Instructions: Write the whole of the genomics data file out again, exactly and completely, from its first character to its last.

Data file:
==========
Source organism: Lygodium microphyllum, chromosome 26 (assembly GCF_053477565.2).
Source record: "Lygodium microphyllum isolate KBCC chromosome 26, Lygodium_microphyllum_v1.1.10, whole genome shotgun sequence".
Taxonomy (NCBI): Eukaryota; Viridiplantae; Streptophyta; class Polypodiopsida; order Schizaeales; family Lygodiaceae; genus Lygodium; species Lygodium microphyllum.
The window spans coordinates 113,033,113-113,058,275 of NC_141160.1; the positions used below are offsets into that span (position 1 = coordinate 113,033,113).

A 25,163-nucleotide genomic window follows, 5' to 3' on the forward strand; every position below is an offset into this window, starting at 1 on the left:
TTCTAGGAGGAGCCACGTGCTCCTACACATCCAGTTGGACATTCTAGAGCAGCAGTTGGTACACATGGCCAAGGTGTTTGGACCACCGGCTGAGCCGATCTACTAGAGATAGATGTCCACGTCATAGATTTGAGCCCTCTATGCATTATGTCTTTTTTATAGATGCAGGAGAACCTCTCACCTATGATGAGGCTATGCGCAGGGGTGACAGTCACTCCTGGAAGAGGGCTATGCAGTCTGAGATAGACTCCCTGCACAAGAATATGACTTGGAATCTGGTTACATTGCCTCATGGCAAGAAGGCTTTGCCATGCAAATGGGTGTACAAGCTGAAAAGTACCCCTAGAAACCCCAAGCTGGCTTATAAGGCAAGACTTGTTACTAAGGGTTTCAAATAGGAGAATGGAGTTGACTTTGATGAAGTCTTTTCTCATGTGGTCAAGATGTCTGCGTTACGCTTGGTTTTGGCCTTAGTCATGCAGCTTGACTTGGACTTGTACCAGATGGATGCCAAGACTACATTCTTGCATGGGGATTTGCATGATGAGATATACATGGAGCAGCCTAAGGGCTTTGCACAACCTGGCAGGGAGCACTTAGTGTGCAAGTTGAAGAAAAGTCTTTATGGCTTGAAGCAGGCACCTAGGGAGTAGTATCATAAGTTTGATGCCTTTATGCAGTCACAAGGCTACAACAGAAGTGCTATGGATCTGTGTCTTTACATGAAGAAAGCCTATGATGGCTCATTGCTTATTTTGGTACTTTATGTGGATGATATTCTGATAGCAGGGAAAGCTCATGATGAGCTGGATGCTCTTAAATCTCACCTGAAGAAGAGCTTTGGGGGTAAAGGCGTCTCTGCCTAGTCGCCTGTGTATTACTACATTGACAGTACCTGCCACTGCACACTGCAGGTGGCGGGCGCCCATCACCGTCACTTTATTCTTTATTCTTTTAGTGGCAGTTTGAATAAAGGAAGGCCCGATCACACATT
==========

Source organism: Lygodium microphyllum, chromosome 26 (assembly GCF_053477565.2).
Source record: "Lygodium microphyllum isolate KBCC chromosome 26, Lygodium_microphyllum_v1.1.10, whole genome shotgun sequence".
Taxonomy (NCBI): Eukaryota; Viridiplantae; Streptophyta; class Polypodiopsida; order Schizaeales; family Lygodiaceae; genus Lygodium; species Lygodium microphyllum.
The window spans coordinates 113,033,113-113,058,275 of NC_141160.1; the positions used below are offsets into that span (position 1 = coordinate 113,033,113).

A 25,163-nucleotide genomic window follows, 5' to 3' on the forward strand; every position below is an offset into this window, starting at 1 on the left:
TTCTAGGAGGAGCCACGTGCTCCTACACATCCAGTTGGACATTCTAGAGCAGCAGTTGGTACACATGGCCAAGGTGTTTGGACCACCGGCTGAGCCGATCTACTAGAGATAGATGTCCACGTCATAGATTTGAGCCCTCTATGCATTATGTCTTTTTTATAGATGCAGGAGAACCTCTCACCTATGATGAGGCTATGCGCAGGGGTGACAGTCACTCCTGGAAGAGGGCTATGCAGTCTGAGATAGACTCCCTGCACAAGAATATGACTTGGAATCTGGTTACATTGCCTCATGGCAAGAAGGCTTTGCCATGCAAATGGGTGTACAAGCTGAAAAGTACCCCTAGAAACCCCAAGCTGGCTTATAAGGCAAGACTTGTTACTAAGGGTTTCAAATAGGAGAATGGAGTTGACTTTGATGAAGTCTTTTCTCATGTGGTCAAGATGTCTGCGTTACGCTTGGTTTTGGCCTTAGTCATGCAGCTTGACTTGGACTTGTACCAGATGGATGCCAAGACTACATTCTTGCATGGGGATTTGCATGATGAGATATACATGGAGCAGCCTAAGGGCTTTGCACAACCTGGCAGGGAGCACTTAGTGTGCAAGTTGAAGAAAAGTCTTTATGGCTTGAAGCAGGCACCTAGGGAGTAGTATCATAAGTTTGATGCCTTTATGCAGTCACAAGGCTACAACAGAAGTGCTATGGATCTGTGTCTTTACATGAAGAAAGCCTATGATGGCTCATTGCTTATTTTGGTACTTTATGTGGATGATATTCTGATAGCAGGGAAAGCTCATGATGAGCTGGATGCTCTTAAATCTCACCTGAAGAAGAGCTTTGGGGGTAAAGGCGTCTCTGCCTAGTCGCCTGTGTATTACTACATTGACAGTACCTGCCACTGCACACTGCAGGTGGCGGGCGCCCATCACCGTCACTTTATTCTTTATTCTTTTAGTGGCAGTTTGAATAAAGGAAGGCCCGATCACACATT